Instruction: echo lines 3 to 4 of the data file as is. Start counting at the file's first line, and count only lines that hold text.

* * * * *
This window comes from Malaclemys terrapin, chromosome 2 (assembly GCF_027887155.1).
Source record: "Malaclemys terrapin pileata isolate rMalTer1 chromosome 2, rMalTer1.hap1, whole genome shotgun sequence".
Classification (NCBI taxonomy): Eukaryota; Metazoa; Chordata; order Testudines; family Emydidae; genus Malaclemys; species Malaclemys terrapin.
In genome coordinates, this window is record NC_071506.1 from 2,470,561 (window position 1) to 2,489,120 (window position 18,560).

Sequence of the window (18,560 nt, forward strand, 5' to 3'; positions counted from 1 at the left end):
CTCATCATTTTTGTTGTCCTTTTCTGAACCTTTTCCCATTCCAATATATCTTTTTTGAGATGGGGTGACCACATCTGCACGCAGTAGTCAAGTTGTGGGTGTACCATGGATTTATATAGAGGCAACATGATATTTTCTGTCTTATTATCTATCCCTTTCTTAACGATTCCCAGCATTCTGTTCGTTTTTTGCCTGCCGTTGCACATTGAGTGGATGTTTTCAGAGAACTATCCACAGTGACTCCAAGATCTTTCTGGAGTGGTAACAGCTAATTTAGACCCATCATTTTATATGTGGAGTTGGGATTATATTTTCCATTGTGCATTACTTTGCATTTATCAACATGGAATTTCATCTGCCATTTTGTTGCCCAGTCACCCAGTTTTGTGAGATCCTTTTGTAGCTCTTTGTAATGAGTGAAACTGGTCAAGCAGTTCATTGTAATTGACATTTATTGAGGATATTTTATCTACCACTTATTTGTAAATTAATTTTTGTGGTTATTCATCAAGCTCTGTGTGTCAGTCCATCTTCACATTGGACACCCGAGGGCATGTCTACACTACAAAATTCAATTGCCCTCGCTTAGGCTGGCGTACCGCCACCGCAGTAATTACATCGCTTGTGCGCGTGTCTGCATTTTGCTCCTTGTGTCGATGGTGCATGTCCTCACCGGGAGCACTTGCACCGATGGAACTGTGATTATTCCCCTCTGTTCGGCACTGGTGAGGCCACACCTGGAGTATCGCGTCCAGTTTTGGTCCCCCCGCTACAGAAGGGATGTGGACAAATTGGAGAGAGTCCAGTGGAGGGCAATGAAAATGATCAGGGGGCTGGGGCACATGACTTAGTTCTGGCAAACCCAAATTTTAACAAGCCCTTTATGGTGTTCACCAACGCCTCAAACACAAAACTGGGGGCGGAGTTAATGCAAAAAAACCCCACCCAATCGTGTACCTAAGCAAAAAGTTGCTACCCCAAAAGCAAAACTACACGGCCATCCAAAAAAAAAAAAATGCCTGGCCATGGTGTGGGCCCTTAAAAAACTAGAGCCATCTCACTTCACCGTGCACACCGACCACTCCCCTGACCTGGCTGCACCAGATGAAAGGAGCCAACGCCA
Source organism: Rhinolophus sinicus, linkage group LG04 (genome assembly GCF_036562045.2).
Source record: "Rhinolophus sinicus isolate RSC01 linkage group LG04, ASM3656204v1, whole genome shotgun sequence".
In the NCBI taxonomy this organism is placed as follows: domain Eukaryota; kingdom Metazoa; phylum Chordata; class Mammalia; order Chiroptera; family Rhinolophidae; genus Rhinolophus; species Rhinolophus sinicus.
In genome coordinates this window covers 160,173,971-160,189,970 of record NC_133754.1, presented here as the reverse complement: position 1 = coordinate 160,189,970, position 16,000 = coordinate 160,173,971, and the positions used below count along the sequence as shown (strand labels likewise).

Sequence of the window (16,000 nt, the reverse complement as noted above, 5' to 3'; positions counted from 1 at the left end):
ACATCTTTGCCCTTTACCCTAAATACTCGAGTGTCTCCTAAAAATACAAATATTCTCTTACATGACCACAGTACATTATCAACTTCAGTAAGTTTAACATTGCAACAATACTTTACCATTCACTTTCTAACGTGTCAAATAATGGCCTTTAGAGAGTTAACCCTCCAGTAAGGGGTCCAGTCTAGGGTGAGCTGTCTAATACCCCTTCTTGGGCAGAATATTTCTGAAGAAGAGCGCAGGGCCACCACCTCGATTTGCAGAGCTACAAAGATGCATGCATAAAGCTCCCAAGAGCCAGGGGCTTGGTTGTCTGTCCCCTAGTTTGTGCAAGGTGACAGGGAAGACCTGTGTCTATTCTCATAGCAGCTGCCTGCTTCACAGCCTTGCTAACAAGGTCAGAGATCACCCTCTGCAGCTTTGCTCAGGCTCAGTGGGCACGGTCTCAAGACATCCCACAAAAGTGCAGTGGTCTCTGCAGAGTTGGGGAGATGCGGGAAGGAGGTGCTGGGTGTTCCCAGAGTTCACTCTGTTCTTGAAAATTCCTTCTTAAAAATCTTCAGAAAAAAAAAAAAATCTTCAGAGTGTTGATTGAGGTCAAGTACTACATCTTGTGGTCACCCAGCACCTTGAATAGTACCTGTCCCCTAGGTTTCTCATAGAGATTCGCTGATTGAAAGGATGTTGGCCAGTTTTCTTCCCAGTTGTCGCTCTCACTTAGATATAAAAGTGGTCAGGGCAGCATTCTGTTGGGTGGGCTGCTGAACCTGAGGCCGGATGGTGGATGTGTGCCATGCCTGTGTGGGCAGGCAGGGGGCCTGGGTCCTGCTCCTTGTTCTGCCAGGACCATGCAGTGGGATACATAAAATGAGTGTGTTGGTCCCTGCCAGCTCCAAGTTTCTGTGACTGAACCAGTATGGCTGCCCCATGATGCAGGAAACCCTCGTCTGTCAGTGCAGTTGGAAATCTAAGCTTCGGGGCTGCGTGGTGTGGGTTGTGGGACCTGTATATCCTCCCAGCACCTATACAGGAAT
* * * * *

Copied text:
Classification (NCBI taxonomy): Eukaryota; Metazoa; Chordata; order Testudines; family Emydidae; genus Malaclemys; species Malaclemys terrapin.
In genome coordinates, this window is record NC_071506.1 from 2,470,561 (window position 1) to 2,489,120 (window position 18,560).